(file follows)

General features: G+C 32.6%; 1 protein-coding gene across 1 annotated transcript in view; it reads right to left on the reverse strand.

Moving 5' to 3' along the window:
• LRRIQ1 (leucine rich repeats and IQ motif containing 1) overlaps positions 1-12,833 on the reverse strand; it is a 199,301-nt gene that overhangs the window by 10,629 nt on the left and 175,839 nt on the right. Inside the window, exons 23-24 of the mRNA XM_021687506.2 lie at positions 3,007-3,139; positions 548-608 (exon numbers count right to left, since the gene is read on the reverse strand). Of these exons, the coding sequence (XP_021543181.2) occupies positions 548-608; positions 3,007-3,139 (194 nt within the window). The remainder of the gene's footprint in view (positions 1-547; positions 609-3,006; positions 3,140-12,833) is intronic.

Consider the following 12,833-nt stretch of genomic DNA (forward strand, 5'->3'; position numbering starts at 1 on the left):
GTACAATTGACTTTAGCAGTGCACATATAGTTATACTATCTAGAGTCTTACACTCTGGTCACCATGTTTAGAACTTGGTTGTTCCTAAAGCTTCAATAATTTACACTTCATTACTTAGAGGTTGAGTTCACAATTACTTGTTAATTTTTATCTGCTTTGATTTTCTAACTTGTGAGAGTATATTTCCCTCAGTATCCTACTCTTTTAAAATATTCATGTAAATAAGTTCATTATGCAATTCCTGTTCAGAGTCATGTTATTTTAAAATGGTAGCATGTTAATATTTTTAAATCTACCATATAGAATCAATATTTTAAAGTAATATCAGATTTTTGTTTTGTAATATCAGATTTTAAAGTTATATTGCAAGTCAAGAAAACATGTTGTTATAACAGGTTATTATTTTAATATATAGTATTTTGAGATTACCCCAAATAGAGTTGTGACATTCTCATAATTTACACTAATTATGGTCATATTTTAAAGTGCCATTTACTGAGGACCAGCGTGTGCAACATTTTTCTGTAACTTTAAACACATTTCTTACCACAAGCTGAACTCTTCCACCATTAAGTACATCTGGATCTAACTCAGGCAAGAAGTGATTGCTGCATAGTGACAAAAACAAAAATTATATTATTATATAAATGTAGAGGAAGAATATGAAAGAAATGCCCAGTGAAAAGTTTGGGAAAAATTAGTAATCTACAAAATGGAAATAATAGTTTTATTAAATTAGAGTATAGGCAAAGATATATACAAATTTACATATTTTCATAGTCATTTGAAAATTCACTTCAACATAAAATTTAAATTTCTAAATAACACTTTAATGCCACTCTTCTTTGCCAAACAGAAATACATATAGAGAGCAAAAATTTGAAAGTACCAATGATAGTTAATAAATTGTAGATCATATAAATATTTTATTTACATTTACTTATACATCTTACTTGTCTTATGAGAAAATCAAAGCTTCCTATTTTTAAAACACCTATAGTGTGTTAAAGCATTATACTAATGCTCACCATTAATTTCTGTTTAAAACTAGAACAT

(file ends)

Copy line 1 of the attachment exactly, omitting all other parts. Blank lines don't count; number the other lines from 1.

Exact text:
General features: G+C 32.6%; 1 protein-coding gene across 1 annotated transcript in view; it reads right to left on the reverse strand.